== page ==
Sending Ukraine Patriot missiles could significantly impact war


Peter Zeihan

Geopolitical Strategist
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The U.S. is finalizing plans to send the Patriot missile defense system to Ukraine to aid in its defense against repeated Russian attacks on the Ukrainian power grid. Russia, in turn, warned of “unpredictable consequences” and even shared a video of an intercontinental ballistic missile being loaded up. Sending Ukraine Patriot missiles is viewed by Moscow as an escalation given the system is often used to guard against more advanced threats. Straight Arrow News contributor Peter Zeihan explains what this development means for the trajectory of the war.

Excerpted from Peter’s Dec. 16 “Zeihan on Geopolitics” newsletter:

At the onset of the Ukraine War, the Americans laid out three criteria for providing weapons to the Ukrainians: It must be a weapon system not critical to U.S. defense operations, the technology must be outdated and it must be something that the Ukrainians can operate on their own. But things are changing…

In the West’s eyes, the Russians have escalated this war through their genocidal actions. Resulting in discussions over the use of the Patriot missile defense system. Now, this brings plenty of implications to the table.

Perhaps the most notable is that the Patriot missile requires “advisors” to aid in its operation – meaning boots on the ground. Nothing is set in stone, but this could significantly impact the trajectory of the war.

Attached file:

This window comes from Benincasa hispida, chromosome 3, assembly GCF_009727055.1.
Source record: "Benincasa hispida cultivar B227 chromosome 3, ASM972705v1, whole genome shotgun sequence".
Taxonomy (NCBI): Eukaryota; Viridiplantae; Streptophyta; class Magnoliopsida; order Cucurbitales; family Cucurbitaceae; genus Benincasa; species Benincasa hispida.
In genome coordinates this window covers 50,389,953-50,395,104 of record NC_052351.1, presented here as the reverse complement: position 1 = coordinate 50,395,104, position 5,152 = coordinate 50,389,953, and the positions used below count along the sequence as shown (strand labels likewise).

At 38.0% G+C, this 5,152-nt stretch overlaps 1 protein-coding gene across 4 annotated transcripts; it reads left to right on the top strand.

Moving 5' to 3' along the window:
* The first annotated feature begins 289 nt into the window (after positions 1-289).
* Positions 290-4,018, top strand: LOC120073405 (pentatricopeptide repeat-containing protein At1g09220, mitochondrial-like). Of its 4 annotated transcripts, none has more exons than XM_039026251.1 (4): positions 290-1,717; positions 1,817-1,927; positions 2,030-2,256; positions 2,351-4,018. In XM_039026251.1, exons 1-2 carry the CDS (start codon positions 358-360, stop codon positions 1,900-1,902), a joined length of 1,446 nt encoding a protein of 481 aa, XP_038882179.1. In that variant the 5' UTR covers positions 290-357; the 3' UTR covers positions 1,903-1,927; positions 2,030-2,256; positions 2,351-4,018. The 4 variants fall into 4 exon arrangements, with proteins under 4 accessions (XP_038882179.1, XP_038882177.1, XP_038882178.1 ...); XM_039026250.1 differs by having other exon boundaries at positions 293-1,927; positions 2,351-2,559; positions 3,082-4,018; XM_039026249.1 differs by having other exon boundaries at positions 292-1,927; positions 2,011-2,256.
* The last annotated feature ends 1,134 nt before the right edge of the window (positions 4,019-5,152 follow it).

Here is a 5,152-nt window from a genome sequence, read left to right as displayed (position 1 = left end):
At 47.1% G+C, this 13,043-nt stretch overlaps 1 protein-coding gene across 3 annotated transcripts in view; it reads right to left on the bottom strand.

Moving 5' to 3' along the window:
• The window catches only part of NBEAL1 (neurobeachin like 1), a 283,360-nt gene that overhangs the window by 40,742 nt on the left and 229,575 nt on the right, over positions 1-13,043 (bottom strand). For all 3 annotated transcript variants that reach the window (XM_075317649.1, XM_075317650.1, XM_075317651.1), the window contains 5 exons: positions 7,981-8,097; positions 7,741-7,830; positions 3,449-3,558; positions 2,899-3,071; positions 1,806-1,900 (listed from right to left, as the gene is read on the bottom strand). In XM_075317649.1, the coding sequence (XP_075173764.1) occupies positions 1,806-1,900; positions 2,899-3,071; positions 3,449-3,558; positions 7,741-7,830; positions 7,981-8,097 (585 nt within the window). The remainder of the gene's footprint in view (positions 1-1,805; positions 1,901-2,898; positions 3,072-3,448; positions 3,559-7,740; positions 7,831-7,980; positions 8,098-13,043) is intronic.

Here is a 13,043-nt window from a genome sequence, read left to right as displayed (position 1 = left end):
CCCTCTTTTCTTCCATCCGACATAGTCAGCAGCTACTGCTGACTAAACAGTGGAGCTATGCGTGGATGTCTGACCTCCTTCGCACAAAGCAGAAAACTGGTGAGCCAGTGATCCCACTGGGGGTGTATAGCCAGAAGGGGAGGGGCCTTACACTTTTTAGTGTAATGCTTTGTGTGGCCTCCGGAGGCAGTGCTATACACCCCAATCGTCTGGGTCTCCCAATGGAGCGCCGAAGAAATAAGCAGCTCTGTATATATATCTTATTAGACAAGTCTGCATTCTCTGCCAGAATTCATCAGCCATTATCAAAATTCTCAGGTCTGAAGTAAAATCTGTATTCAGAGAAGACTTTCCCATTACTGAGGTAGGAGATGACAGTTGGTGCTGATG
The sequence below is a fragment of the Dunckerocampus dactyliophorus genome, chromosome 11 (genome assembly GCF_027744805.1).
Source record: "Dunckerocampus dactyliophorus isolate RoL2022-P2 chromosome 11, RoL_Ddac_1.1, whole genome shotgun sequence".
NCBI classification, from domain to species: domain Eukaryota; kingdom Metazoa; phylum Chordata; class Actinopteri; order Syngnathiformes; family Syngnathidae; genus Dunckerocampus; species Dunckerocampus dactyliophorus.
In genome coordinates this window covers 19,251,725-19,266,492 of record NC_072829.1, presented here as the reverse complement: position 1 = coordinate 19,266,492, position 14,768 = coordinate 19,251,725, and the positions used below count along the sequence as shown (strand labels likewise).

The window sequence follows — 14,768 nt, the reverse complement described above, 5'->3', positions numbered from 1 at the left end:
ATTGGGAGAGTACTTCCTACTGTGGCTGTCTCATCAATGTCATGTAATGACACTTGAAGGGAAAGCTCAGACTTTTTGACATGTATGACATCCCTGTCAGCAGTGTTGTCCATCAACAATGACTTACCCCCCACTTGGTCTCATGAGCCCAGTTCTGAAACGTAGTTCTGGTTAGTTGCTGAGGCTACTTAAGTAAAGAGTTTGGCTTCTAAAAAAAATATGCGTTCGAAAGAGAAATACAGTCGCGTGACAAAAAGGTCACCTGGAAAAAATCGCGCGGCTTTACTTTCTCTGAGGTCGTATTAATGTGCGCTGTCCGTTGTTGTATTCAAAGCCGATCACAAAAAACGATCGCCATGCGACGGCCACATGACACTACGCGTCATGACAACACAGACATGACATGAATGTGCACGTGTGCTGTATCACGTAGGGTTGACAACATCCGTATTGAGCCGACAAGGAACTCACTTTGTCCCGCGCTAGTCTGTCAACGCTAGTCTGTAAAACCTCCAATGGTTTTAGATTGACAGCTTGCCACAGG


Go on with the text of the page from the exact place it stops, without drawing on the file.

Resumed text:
Hey everyone, Peter Zion here coming to you from balmy New York City in Central Park, where it’s a breezy 29 degrees. Today, I wanted to talk about the possibility of the United States sending Patriot missile systems to the Ukrainians. It’s not a done deal. So I don’t want to overplay this. But if it does happen, it means a few things have changed. Now, the weapons systems that the Western world and the US in particular have been given to the Ukrainians always have to meet one of three total criteria. First, it has to be a weapon system that we don’t really need. And so if you look at everything that we have sent to this point, almost all of it except for maybe some ammo, falls into the category of something that the United States is not used with its regular forces. In fact, most of the stuff started their production runs long before the 1990s, and has been sitting in a warehouse throughout the entirety of the war on terror. So there was mostly stuff that was slated for destruction. So when you see numbers like 40 billion, in terms of the amount of aid that the Americans have given, keep in mind that it would probably cost us more than that to dispose of the equipment. So if anything, the Ukrainians are doing us a favor here. Second, it has to be technology that is old enough, that if it fell into Russian hands, it would not give them or any of their potential friends or allies around the world, a leg up in anything. So again, we’re talking about things that were developed during the 70s in the 80s, and haven’t really seen battlefield use for a while. That’s one of the reasons why the Air Force has been unable to send its older Predator drones, because even though they’re 1520 years old, they still have technologies that we really don’t want the rest of the world to get a peek at. The third big thing, it has to be something that the Ukrainians can operate themselves. The decision was made very early in the war to avoid escalation to make sure that there were not American forces or NATO forces that could be in a position where they would directly confront Russian forces. And the reason is pretty simple. If you have Western forces in Ukraine, you will then have to have Western air cover and Western ground cover. And in that sort of situation, a direct head to head fight with the Russians would obliterate the Russian positions completely, we discovered that that would happen because of the battle Kievan how battle how bad the Russians actually did in real combat. And in that sort of scenario, the Russians would have little choice but to escalate up to and including nukes. So this has kept most of our top tier technologies off the table completely these three conditions that might not any longer apply to the Patriots. Now on the surface, putting a patriot in a position to shoot down say Iranian drone seems kind of silly, it’s $4 million a shot. The Patriots were designed for nearly theater level, air defense designed to shoot down nuclear weapons, for example, you know, things where it really really matters and save sending them after a 15,000 $20,000 shot, he drone seems kind of silly. But a few things are different. Now, first of all, this is an air defense system. So it would never be on the front line, it would be designed to protect certain sites and cities across the Ukrainian space, which means the chances of the technology falling into Russian hands are negligible, they would have to have a pretty severe breakthrough in the front lines for that to even be a risk and they are all mobile. So you could just drive it away if it looked like the city was going to fall. Second, there’s a prestige issue here, not for the Americans for the Russians, because they if they found out there was a patriot defending a site, they would saturate that site with absolutely everything they could to prove that patriots don’t work or even better to potentially destroy one of them. That is something that is actually a feature, not a bug. Because if you’ve got the Russians going after a specific weapons system, then they’re not shooting it cities. So you put it in some place, that is not all that critical. And you use it as a sponge to soak up Russian ammo. So that’s a power plants don’t get taken offline. But the third reason is probably the most politically and strategically significant one. From the western point of view. The reason we don’t put Western people on the ground is to avoid escalation. But from the western point of view, that escalation has already occurred. Over the last few weeks, the Russians have been deliberately and extensively targeting civilian infrastructure throughout Ukraine, knocking out power and water in cities that have over a million people in the middle of winter, which is causing mass casualties and fatalities throughout the entire civilian population. This is the specific goal of the Russian assaults. But this accounts to multiple war crimes on a daily basis conscious war crimes not incidental, not accidental, deliberate. And in that changed political math, all of a sudden, the feeling is that, you know, we’re already seeing a degree of escalation already. So if it takes a few American troops to operate a weapon system, a defensive weapon system that the Ukrainians can’t learn right away, then maybe it’s worth it. This is not something we can just hand Over, Americans train on their newer equipment not for weeks or months, but for years. And there’s no way we can just hand this over to the Ukrainians and expect it to be operated, we will have to have advisors on the ground, several dozen per battery. But the math has changed. And I think the thing that really tipped the Americans over to seriously consider this was the discovery of torture chambers for children in KEARSON, something that serves no purpose whatsoever, except for to specifically and deliberately further a genocide. And that, apparently, is a line that the Russians have crossed, that really matters to the western countries. And so the Patriot could very well be in play very soon. All right. That’s it for me. Until next time,